Citizens are saying that they have had enough, that they will not let the government get away with doing nothing, that the police have to be sensitised and proactive, cases fast tracked, the guilty punished. This is the only heartening aspect of the entire horrific episode. Some protestors have been calling for the molesters to be hanged. I don't think that is a solution. An eye for an eye is not going to stop the menace of violence against women. And people who say that such a penalty would probably make every rapist kill his victim are probably right.

So what is the solution? Is there any, or are we fated to see the same thing happen again and again? The statistics are numbing: Delhi sees over 400 rapes a year, more than one rape a day. The conviction rate is abysmal: 26.4 per cent. For the police, the answer lies in redeployment where they are needed rather than to cosset politicians and their families. Orientation programmes must include a gender-sensitization component. A number of NGOs dealing with women's issues can help in this process.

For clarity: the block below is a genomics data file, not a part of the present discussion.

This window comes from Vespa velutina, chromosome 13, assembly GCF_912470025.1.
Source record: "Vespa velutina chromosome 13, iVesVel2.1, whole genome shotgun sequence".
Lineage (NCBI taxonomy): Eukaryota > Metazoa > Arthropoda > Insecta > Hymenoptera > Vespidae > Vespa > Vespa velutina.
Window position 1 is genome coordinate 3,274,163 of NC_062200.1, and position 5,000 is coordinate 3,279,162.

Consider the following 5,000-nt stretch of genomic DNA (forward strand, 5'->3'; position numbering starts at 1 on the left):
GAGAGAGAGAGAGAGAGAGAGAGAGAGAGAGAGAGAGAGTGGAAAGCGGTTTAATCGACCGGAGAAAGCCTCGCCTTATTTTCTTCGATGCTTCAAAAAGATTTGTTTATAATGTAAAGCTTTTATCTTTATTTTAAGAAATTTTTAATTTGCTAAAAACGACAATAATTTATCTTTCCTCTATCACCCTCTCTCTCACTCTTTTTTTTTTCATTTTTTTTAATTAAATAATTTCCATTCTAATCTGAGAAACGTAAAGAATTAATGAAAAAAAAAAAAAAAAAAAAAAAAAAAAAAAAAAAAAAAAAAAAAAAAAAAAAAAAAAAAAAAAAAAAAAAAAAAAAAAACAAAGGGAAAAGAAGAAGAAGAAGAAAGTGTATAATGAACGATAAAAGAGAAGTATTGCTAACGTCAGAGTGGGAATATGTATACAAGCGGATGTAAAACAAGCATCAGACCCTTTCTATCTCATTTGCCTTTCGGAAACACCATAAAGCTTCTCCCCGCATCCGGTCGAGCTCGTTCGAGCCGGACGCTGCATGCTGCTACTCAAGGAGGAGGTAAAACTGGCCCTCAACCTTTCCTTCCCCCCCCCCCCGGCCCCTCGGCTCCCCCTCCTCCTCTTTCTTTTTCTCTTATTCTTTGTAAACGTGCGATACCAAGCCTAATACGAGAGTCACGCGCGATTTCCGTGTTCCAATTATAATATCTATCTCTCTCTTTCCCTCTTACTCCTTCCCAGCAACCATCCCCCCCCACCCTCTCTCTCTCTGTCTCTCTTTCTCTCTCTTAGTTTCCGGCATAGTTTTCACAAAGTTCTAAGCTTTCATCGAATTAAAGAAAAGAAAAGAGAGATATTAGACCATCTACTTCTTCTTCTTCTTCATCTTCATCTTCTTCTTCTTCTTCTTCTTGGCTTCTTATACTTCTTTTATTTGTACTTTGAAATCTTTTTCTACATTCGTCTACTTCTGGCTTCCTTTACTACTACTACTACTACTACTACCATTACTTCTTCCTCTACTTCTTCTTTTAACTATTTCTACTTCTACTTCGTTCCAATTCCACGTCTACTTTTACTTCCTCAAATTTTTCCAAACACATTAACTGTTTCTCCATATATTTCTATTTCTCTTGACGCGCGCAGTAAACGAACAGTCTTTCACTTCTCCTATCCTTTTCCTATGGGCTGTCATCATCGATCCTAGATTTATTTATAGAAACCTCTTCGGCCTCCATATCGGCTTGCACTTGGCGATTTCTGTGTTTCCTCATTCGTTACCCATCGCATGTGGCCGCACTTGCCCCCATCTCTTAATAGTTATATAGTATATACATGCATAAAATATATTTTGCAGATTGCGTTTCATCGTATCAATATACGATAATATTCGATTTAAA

Facilities like helplines and PCR vans are in place, but they have to work. Police stations have to be made places where women will feel comfortable enough to lodge a complaint about sexual or any other kind of violence. And the same goes for the courts. The atmosphere in court is so dismal that you feel like a petty criminal even if you are there for a traffic violation. Imagine the horror of a rape victim having to testify in such an atmosphere.